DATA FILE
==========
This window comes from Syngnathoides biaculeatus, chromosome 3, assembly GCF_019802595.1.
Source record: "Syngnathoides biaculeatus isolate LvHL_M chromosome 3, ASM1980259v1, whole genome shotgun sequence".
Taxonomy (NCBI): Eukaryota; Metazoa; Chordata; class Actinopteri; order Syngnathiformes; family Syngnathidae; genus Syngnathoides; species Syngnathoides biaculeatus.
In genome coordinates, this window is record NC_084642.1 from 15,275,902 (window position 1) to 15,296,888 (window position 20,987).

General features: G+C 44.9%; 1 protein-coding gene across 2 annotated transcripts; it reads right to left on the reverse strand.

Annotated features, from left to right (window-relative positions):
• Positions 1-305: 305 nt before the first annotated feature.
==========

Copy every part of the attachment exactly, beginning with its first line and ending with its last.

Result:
This window comes from Syngnathoides biaculeatus, chromosome 3, assembly GCF_019802595.1.
Source record: "Syngnathoides biaculeatus isolate LvHL_M chromosome 3, ASM1980259v1, whole genome shotgun sequence".
Taxonomy (NCBI): Eukaryota; Metazoa; Chordata; class Actinopteri; order Syngnathiformes; family Syngnathidae; genus Syngnathoides; species Syngnathoides biaculeatus.
In genome coordinates, this window is record NC_084642.1 from 15,275,902 (window position 1) to 15,296,888 (window position 20,987).

General features: G+C 44.9%; 1 protein-coding gene across 2 annotated transcripts; it reads right to left on the reverse strand.

Annotated features, from left to right (window-relative positions):
• Positions 1-305: 305 nt before the first annotated feature.